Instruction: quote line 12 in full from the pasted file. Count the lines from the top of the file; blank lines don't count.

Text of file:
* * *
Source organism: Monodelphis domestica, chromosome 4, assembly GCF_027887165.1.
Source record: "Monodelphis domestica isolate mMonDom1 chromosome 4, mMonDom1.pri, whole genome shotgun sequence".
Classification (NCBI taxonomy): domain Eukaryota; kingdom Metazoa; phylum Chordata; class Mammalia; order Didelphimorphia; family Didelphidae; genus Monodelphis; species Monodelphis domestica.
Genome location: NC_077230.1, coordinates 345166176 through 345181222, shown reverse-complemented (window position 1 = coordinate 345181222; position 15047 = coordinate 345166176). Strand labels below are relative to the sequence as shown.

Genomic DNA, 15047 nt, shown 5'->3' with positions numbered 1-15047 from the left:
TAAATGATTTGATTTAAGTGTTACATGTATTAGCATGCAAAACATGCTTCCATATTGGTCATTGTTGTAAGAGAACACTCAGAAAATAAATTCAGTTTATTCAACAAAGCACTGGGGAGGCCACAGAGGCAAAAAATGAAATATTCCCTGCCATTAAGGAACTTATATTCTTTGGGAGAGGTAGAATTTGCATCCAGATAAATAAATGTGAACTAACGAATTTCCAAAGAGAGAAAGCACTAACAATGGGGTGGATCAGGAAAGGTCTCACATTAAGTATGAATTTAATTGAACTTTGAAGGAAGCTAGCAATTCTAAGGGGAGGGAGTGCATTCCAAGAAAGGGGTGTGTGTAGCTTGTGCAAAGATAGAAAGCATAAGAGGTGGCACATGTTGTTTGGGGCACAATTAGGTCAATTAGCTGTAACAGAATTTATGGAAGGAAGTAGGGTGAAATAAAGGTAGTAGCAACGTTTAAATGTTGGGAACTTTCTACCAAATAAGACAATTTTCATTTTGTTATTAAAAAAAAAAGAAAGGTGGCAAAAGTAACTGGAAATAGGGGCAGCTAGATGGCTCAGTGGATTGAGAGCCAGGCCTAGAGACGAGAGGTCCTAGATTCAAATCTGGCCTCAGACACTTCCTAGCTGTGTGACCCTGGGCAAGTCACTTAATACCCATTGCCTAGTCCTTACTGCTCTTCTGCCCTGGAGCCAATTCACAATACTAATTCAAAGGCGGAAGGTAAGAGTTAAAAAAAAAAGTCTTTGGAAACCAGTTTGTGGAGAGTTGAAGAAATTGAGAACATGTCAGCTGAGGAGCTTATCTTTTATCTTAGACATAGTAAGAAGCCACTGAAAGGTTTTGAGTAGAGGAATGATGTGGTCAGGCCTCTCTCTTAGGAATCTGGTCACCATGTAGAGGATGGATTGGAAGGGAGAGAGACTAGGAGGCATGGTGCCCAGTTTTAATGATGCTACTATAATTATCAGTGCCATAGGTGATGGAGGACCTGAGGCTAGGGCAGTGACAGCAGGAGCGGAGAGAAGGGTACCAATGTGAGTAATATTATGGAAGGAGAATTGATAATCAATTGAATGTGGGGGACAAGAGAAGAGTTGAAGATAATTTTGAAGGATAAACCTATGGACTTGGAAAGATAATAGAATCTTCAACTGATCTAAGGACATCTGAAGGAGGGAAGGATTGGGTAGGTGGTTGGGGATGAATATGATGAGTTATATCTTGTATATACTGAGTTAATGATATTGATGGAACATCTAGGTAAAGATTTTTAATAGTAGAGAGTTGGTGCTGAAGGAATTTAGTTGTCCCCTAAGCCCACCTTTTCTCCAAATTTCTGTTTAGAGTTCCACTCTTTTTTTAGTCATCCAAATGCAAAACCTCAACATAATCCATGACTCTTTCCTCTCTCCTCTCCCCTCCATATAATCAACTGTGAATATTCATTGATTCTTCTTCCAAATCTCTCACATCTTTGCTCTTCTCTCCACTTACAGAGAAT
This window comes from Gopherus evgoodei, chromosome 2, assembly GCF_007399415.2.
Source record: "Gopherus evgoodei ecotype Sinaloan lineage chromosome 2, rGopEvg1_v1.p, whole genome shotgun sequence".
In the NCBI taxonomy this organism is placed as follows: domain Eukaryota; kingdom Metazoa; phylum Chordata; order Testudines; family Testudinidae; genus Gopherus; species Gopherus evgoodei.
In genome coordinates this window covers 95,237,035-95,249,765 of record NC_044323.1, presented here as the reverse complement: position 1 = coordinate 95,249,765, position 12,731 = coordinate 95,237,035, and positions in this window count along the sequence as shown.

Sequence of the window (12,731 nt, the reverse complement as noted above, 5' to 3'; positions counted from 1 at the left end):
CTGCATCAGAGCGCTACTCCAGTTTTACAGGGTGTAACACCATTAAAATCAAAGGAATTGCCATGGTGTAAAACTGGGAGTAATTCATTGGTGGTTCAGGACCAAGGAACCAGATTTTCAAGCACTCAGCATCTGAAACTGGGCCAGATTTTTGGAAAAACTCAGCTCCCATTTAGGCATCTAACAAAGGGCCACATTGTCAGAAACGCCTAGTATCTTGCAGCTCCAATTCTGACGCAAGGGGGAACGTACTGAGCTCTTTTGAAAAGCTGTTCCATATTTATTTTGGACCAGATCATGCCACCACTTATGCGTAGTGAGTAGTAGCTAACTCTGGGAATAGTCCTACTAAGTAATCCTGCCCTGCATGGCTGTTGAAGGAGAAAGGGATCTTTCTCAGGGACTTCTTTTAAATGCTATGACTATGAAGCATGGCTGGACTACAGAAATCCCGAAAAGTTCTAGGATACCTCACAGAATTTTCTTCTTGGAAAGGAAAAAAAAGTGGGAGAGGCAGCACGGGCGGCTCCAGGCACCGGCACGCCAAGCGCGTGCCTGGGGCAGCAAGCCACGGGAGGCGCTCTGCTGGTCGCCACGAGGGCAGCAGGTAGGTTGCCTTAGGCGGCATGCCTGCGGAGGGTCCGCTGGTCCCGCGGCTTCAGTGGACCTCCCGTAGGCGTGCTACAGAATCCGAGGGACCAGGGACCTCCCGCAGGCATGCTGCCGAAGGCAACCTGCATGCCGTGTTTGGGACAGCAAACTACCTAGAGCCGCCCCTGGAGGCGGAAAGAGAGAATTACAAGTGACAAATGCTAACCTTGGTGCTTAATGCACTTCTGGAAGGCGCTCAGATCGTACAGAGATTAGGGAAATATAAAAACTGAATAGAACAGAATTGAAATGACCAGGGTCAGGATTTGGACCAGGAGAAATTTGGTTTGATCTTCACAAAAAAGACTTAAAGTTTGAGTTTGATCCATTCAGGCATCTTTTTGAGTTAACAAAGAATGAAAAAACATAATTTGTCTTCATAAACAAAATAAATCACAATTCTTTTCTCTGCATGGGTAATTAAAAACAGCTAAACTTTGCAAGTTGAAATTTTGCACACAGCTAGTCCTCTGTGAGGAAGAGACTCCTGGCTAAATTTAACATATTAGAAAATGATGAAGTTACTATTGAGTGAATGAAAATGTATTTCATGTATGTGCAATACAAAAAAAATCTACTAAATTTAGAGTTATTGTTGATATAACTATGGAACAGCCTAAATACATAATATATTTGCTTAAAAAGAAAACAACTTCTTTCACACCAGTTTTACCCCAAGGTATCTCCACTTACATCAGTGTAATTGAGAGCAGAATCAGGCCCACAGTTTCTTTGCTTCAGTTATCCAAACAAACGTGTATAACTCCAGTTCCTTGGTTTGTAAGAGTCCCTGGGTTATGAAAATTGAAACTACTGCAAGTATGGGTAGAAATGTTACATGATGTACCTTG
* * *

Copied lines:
CTGCATCAGAGCGCTACTCCAGTTTTACAGGGTGTAACACCATTAAAATCAAAGGAATTGCCATGGTGTAAAACTGGGAGTAATTCATTGGTGGTTCAGGACCAAGGAACCAGATTTTCAAGCACTCAGCATCTGAAACTGGGCCAGATTTTTGGAAAAACTCAGCTCCCATTTAGGCATCTAACAAAGGGCCACATTGTCAGAAACGCCTAGTATCTTGCAGCTCCAATTCTGACGCAAGGGGGAACGTACTGAGCTCTTTTGAAAAGCTGTTCCATATTTATTTTGGACCAGATCATGCCACCACTTATGCGTAGTGAGTAGTAGCTAACTCTGGGAATAGTCCTACTAAGTAATCCTGCCCTGCATGGCTGTTGAAGGAGAAAGGGATCTTTCTCAGGGACTTCTTTTAAATGCTATGACTATGAAGCATGGCTGGACTACAGAAATCCCGAAAAGTTCTAGGATACCTCACAGAATTTTCTTCTTGGAAAGGAAAAAAAAGTGGGAGAGGCAGCACGGGCGGCTCCAGGCACCGGCACGCCAAGCGCGTGCCTGGGGCAGCAAGCCACGGGAGGCGCTCTGCTGGTCGCCACGAGGGCAGCAGGTAGGTTGCCTTAGGCGGCATGCCTGCGGAGGGTCCGCTGGTCCCGCGGCTTCAGTGGACCTCCCGTAGGCGTGCTACAGAATCCGAGGGACCAGGGACCTCCCGCAGGCATGCTGCCGAAGGCAACCTGCATGCCGTGTTTGGGACAGCAAACTACCTAGAGCCGCCCCTGGAGGCGGAAAGAGAGAATTACAAGTGACAAATGCTAACCTTGGTGCTTAATGCACTTCTGGAAGGCGCTCAGATCGTACAGAGATTAGGGAAATATAAAAACTGAATAGAACAGAATTGAAATGACCAGGGTCAGGATTTGGACCAGGAGAAATTTGGTTTGATCTTCACAAAAAAGACTTAAAGTTTGAGTTTGATCCATTCAGGCATCTTTTTGAGTTAACAAAGAATGAAAAAACATAATTTGTCTTCATAAACAAAATAAATCACAATTCTTTTCTCTGCATGGGTAATTAAAAACAGCTAAACTTTGCAAGTTGAAATTTTGCACACAGCTAGTCCTCTGTGAGGAAGAGACTCCTGGCTAAATTTAACATATTAGAAAATGATGAAGTTACTATTGAGTGAATGAAAATGTATTTCATGTATGTGCAATACAAAAAAAATCTACTAAATTTAGAGTTATTGTTGATATAACTATGGAACAGCCTAAATACATAATATATTTGCTTAAAAAGAAAACAACTTCTTTCACACCAGTTTTACCCCAAGGTATCTCCACTTACATCAGTGTAATTGAGAGCAGAATCAGGCCCACAGTTTCTTTGCTTCAGTTATCCAAACAAACGTGTATAACTCCAGTTCCTTGGTTTGTAAGAGTCCCTGGGTTATGAAAATTGAAACTACTGCAAGTATGGGTAGAAATGTTACATGATGTACCTTG